The Highway Trust Fund is almost empty; it is running on fumes. Without congressional action before the August recess, the fund that has been essential since the 1950s to maintain the nation's transportation infrastructure will become insolvent and go bankrupt. If it does, an estimated 700,000 people will lose their jobs before Labor Day, and critical infrastructure projects will close down. There are currently over 100,000 road projects funded by the fund. This is a crisis. Congress must address the issue during a short session in July before the August Recess. Regrettably, the issue reflects once again how partisan and seemingly unresolvable the politics of Washington have become.
The Highway Trust Fund was established in 1956, during the Eisenhower Administration, to build and maintain America's highway system. A gasoline excise tax was imposed to partially fund the program. Originally, it was limited to three cents per gallon. It has been raised several times since then with the support of Presidents Ronald Reagan, George H. W. Bush, and Bill Clinton. In 1993, it was raised to 18.4 cents per gallon. On each occasion, a bipartisan center of the Congress led by the president kept the fund solvent. Most Americans recognize the need for infrastructure improvements and a gas tax used to pay for them has generally been understood and supported.
Driving to the edge of the cliff, the House has finally acted, passing by a large bipartisan majority a short term $11 billion fix that will fund programs through May 2015. Any long term legislation would have required new taxes, and there was no consensus as to how that would be accomplished. Several prominent conservative groups have denounced it.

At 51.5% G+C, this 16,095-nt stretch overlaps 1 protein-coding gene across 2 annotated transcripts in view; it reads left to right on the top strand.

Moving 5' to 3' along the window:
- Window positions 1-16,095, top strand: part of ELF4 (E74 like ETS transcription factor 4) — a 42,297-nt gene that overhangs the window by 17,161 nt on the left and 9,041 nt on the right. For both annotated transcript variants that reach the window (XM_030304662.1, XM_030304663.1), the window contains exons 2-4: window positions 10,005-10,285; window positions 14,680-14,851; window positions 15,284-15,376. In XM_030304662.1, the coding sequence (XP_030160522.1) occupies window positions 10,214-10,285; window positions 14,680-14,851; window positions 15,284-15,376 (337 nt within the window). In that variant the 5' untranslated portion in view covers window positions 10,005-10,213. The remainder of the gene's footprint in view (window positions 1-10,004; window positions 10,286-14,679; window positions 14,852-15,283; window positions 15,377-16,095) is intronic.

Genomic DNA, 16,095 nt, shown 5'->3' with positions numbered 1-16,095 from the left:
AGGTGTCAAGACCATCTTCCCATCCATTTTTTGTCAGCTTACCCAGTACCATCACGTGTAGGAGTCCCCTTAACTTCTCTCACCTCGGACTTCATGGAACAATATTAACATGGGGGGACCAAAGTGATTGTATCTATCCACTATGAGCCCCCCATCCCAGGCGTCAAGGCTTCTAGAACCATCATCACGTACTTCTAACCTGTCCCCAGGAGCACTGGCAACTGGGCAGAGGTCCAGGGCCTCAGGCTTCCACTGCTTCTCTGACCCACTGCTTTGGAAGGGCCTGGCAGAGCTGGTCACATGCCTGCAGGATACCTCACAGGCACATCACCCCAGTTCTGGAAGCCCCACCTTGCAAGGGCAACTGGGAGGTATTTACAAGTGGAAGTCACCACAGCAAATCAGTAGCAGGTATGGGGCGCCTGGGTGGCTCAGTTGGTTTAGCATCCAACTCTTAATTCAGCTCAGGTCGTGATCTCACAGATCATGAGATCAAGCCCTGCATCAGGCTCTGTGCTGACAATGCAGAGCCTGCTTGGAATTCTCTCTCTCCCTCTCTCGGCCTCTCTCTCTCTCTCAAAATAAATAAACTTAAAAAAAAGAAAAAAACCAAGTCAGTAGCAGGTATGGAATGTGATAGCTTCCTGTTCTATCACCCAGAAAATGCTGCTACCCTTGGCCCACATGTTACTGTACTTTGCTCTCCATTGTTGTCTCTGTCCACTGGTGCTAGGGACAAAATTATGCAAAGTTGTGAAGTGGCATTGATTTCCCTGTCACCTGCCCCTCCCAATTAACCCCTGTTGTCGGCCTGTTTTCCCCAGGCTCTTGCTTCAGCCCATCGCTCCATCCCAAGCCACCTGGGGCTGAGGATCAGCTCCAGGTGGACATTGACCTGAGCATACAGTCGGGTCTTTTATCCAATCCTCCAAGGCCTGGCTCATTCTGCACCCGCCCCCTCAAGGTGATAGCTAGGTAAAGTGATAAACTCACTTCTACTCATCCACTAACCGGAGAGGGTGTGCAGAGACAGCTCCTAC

President Obama has recommended a long-term fix, ending the gas tax and paying for a massive transportation bill by closing corporate tax breaks and mandating that U.S. companies repatriate their offshore profits. Various bills have been introduced in Congress to fund transportation spending, including ending certain mail deliveries on Saturdays, transferring funds from other programs and significantly raising the gas excise tax, legislation that has been endorsed by the U.S. Chamber of Commerce. None of these proposals have sufficient support for passage.
Senate Finance Committee Chairman Ron Wyden (D-OR) and Ranking Member Senator Orrin Hatch (R-UT) have been confidentially discussing a short term, six month solution as a bridge to move to a larger debate over comprehensive tax reform next year, but Majority Leader Harry Reid (D-NV) is reported to be against it. Senator Reid could force a vote on the House bill this week, avoiding the need for a conference committee. There is not much time. The only real bipartisan agreement is not to let the Highway Trust Fund go bankrupt just before the critical mid-term elections.
Michael A. Andrews